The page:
Twitter puts all its chips on lead generation
Twitter advertisers are dealing out discounts in exchange for your email address. Are Twitter Cards a safe bet? Read this first before you go all in.
Anonymous tracking is already a multi-billion-dollar industry, but it’s peanuts to what’s coming next. The real money on the Internet is in lead generation. Companies will happily cough up large stacks of Ben Franklins to get the actual identities of people who are maybe/kinda/sorta interested in buying their stuff.
Forget anonymity or even pseudonymity. Lead Gen is all about personally identifiable information. They can’t sell sell you something if they don’t know your name. They can’t harangue you with deals and offers too good to pass up if they don’t have your email addresses or phone number. And once they have your names and contact info, savvy marketers will gather as much other data as possible about you – like your household incomes, purchase histories, activities, club memberships – to make smarter choices about whom to target.
You know – the kind of data that companies like Acxiom have by the truckload and that Facebook desperately wants to collect.
Now Twitter has entered the lead generation game. On Wednesday it announced Twitter Cards, which is a way for its marketers to take the next step beyond Promoted Tweets into actually connecting with potential customers.
They look like this:
By clicking the Sign Up and Save! button, I just sent Priceline my name, Twitter handle, and email address with one tap of my finger. (Of course, they already have that stuff – I’ve been using Priceline since the days when Shatner was still wearing that ridiculous perm.) It turns out that clicking that button automatically adds me to Priceline’s email subscriber lists – something that isn’t mentioned anywhere on that card.
Twitter has been running beta tests with other advertisers like Full Sail University and NewRelic for a while now; yesterday it opened up Twitter Cards to anyone else who wants to give it a whirl. I expect several to dip their toes over the next few months. And if they’re successful? A small tsunami of Twitter lead-gen deals within a year. Our tweetstreams could be flooded with them.
Of course this is all voluntary. Nobody’s forcing you to sign up. And you’re getting something of value in return for your data, so it’s a win-win, right? Well, maybe. Remember that once you share that data, it doesn’t belong to either you or Twitter; it belongs to the site you shared it with, and they can do pretty much whatever they want with it. Most lead gen schemes on the Internet make money by selling your data over and over and over again. Twitter requires companies to post a link to their privacy policies, but it doesn’t have any control over what those policies say.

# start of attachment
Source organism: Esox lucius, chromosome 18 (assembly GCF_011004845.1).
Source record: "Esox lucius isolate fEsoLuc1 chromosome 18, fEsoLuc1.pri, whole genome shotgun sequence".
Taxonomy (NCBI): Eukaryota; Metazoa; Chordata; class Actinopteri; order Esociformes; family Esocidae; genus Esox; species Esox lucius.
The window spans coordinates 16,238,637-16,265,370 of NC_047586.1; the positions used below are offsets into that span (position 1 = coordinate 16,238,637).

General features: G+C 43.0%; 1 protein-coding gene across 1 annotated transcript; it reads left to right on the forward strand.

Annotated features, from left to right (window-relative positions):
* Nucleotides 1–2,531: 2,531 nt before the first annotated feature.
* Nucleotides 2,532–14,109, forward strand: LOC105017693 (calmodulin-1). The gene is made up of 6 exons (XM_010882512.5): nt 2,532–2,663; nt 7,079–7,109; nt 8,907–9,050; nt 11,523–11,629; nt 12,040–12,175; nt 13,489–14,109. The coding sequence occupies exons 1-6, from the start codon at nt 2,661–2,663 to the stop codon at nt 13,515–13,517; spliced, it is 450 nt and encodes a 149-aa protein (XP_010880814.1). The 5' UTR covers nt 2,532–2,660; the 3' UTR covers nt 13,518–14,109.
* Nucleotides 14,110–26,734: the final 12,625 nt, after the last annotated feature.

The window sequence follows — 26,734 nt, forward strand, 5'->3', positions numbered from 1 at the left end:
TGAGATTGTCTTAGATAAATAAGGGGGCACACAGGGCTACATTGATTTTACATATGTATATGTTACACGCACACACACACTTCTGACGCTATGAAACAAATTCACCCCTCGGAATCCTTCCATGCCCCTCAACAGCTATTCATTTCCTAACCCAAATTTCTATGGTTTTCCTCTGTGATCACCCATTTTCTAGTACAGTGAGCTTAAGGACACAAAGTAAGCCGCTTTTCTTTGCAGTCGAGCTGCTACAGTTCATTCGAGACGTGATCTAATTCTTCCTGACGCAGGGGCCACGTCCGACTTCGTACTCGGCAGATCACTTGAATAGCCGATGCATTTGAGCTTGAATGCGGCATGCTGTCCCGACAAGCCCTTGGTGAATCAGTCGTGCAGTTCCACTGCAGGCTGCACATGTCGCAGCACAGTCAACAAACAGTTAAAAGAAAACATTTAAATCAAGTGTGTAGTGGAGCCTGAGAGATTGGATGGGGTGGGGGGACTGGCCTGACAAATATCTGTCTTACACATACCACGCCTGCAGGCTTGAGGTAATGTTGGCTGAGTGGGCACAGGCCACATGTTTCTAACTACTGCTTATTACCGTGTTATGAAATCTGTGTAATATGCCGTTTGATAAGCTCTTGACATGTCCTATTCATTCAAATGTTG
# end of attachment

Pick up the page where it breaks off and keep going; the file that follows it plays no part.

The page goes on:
Today Twitter is asking me to share my name and email address. What about tomorrow? Twitter also has my phone number, so I can tweet via text message, as well as my location information. What’s to keep them from including that on my lead gen card when I click Sign Up? Nothing at all.
When it comes to user privacy, Twitter is among the best tech companies going, so it might well have strict rules about what data can be requested or how it will police the companies doing lead generation via Twitter Cards. But I can find nothing in Twitter’s Ad Guidelines prohibiting the collection or use of this information.
In fact, I expect location-based marketing to be a huge component of this. In-store offers sent to your phone are already here. Twitter is just another delivery mechanism, one that happens to have an enormous critical mass from the get go.
The thing about lead gen is that it’s best served hot. A sales pro with a fish on the hook wants to reel it in as quickly as possible. So if you express interest in a product or service, you can expect to hear from the people selling it quite directly. Regular readers will recall when I filled out lead generation forms for online schools, my phone started ringing in minutes.
Imagine if you clicked Like on something or Favorited a Tweet and two minutes later your phone rang with one of those Glengarry Glen Ross sales sharks on the other end of the line. It hasn’t happened yet, but it could.
Remember, ABC: Always Be Careful. Something to think about the next time you are tempted by what seems like a sweet deal.
Got a question about social media or privacy? TY4NS blogger Dan Tynan may have the answer (and if not, he’ll make something up). Visit his snarky, occasionally NSFW blogeSarcasm or follow him on Twitter: @tynanwrites. For the latest IT news, analysis and how-to’s, follow ITworld on Twitter and Facebook.
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